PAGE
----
Center of The World / Granite

The Center of the World
Felicity, CA

Felicity is also the home of the Museum of History in Granite
There are 922 granite panels installed, 700 are etched with history and the rest will document future events.

The Church on the Hill
The 150,000 ton "hill of prayer" is man made.


The graveyard behind the church





Staiway to?

Learn more at History in Granite

Weekend / Stuff

Alvin Lustig chair for Paramount Furniture in Los Angeles. I can't wait to get the awful 90s green suede off.

Lamps, including Gross Wood and Heifetz

Clay, including Beato and David Stewart


Tanya Aguiniga / JF Chen

Tanya Aguiniga fiber sculpture at JF Chen



More Tanya

The Clair Graham room


I really wanted to take this Lester Geis Heietz lamp

This Mitchell Bobrick Controlight too

The Taliesin Architects / San Diego


Frank Lloyd Wright design for a Cinema in San Diego (1905)

Frank Lloyd Wright’s Legacy in San Diego: The Taliesin Architects
In the decades following World War II, those who had studied under architect Frank Lloyd Wright in both Spring Green, Wisconsin and Scottsdale, Arizona through his Taliesin apprentice program, designed and built a fabulous array of structures throughout San Diego. Five of them – Sim Bruce Richards, Loch Crane, Frederick Liebhardt, Vincent Bonini and William Slatton lived and/or established their architecture practices in San Diego. In addition to these focal studies, the work of Frank Lloyd Wright and his two sons Lloyd Wright and John Lloyd Wright (the latter lived in Del Mar), as well as others heartily influenced by the Wright legacy will be presented.

Frank Lloyd Wright’s Legacy in San Diego: the Taliesin Architects will frame the remarkably rich portfolio of work with architectural drawings and models; period and contemporary photographs; as well as objects and ephemera. The exhibition will display, for the first time in San Diego, Frank Lloyd Wright’s unbuilt designs in the region – Cinema for San Diego (1905) and House for Mr. and Mrs. Harvey Furgatch (1959).
Congratulations to Keith York from Modern San Diego and all thet were involved in making this happen! Word on the street is that there's a lamp and coffee table by Loch Crane and a table, tiles and a sofa by Bruce Richards.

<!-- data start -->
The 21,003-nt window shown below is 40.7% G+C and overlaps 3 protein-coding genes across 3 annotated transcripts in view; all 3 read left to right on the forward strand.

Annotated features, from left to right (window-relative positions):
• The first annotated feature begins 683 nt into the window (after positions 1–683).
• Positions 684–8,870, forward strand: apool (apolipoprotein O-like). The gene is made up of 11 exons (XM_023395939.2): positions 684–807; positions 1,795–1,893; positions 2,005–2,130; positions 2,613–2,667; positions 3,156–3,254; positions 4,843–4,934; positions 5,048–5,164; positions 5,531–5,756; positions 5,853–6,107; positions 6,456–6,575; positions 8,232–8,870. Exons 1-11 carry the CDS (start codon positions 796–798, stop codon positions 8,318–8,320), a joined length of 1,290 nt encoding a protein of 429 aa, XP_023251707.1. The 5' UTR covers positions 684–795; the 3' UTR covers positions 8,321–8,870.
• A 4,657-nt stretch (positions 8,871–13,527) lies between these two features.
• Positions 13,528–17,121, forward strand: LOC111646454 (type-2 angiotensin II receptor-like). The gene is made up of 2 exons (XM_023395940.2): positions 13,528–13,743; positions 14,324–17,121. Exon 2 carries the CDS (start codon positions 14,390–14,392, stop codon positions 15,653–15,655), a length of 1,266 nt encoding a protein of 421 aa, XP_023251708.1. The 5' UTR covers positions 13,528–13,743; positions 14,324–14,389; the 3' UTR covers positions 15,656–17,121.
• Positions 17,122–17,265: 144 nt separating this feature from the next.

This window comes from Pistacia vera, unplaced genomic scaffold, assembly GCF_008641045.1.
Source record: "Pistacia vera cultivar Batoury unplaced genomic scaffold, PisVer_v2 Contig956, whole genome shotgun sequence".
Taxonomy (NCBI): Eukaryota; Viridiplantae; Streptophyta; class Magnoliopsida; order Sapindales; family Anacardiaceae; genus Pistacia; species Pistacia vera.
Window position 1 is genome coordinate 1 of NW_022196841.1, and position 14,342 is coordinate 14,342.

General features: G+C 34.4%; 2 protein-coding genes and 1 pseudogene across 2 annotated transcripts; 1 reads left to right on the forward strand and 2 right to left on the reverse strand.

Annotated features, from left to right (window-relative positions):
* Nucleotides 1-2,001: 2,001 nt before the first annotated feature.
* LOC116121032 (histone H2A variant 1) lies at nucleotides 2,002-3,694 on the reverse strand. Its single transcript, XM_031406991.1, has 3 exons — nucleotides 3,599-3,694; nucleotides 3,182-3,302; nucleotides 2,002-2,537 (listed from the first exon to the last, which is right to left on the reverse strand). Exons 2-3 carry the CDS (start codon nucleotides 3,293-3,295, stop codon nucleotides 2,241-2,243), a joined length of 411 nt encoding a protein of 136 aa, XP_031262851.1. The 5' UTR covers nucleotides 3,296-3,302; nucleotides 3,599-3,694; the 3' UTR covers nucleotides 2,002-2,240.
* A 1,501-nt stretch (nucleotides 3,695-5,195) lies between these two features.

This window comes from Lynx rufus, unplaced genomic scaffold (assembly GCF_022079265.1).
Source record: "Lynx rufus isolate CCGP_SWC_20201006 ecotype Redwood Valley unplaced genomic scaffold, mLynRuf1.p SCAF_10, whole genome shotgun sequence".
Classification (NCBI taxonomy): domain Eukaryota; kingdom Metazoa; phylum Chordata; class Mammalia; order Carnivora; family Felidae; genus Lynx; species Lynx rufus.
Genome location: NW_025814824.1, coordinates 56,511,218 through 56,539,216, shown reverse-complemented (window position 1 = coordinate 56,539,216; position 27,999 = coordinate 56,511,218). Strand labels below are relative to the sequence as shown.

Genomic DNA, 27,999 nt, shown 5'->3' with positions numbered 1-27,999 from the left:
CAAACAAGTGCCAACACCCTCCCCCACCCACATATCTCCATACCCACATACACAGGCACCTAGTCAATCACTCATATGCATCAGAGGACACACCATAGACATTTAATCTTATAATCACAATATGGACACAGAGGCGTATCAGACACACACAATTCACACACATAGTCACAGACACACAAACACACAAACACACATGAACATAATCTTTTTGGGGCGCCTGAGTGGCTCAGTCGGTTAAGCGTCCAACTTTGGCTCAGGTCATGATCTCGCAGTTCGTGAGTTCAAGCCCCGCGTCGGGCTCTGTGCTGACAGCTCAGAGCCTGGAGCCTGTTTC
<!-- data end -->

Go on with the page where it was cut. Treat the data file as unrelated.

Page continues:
The Onion House by Kendrick Bangs Kellogg and Bill Slatton.Courtesy of the Elizabeth von Beck Archives via Modern San Diego

Louise Liebhardt Residence, La Jolla (1958) by Frederick Liebhardt
Photo: Douglas Simmonds
Frank Lloyd Wright’s Legacy in San Diego: the Taliesin Architects at the La Jolla Historical Society Wisteria Cottage galleries opens September 26, 2015 – January 17, 2016. Wisteria Cottage is located at 780 Prospect Street in La Jolla.  Public hours are Thursday – Sunday, 12:00 noon – 4:00pm.  Admission is free.
More information: La Jolla Historical Society

Tackett / Thursday

La Gardo Tackett

Cranbrook / Bloomfield Hills

Cranbrook Academy of Art Library and Museum (1942) by Eliel Saarinen
These are hallowed grounds in term of design. Harry Weese, Charles and Ray Eames, Harry Bertoia, Florence Knoll, Benjamin Baldwin, Ralph Rapson, Kevin Roche, Edmund Bacon and Eero Saarinen all went to Cranbrook.
Charles Eames (behind camera), Eero Saarinen to the left of Eliel Saarinen (center with hat) on the site during construction.
Source: Cranbrook


Eliel designed some great doors

Harry Bertoia
There was a great Bertoia print and jewelry exhibition in the museum, but they didn't allow photography. 

Bertoia and Eero Saarinen hanging out with Sol LeWitt (walls)


Pipsan Saarinen Swanson for Ficks Reed

Steve Frykholm posters for Herman Miller



Weekend / Stuff

Cabinet by Maurice Martine

Other stuff


Tackett / Thursday

¡¿ Tackett en Español !?

Weekend / Stuff

Maurice Martine

With photos and pegboard

Paul Mayen

Smalls

Yamasaki / Noguchi

Dodge Fountain at Philip A. Hart Plaza by Isamu Noguchi
One Woodward Ave (1963) by Minoru Yamasaki is in the background.


One Woodward Ave was Yamasaki's first skyscraper. Not bad.



Busted
I guess I wasn't supposed to be taking photos inside the building.

A pedestrian bridge was added in the 1980s that connects to the Guardian Building (1929). The bridge is closed now.
The People Mover tracks are below.

Someone has been trying to get the bridge converted into a bar/nightclub. Read about it here. I'd like to see a coffee shop.

Noguchi is dry. I suppose Detroit has bigger issues to deal with in terms of infrastructure.

High security Noguchi. I wonder who they're watching?

It must be the Canadians. They're right across the river.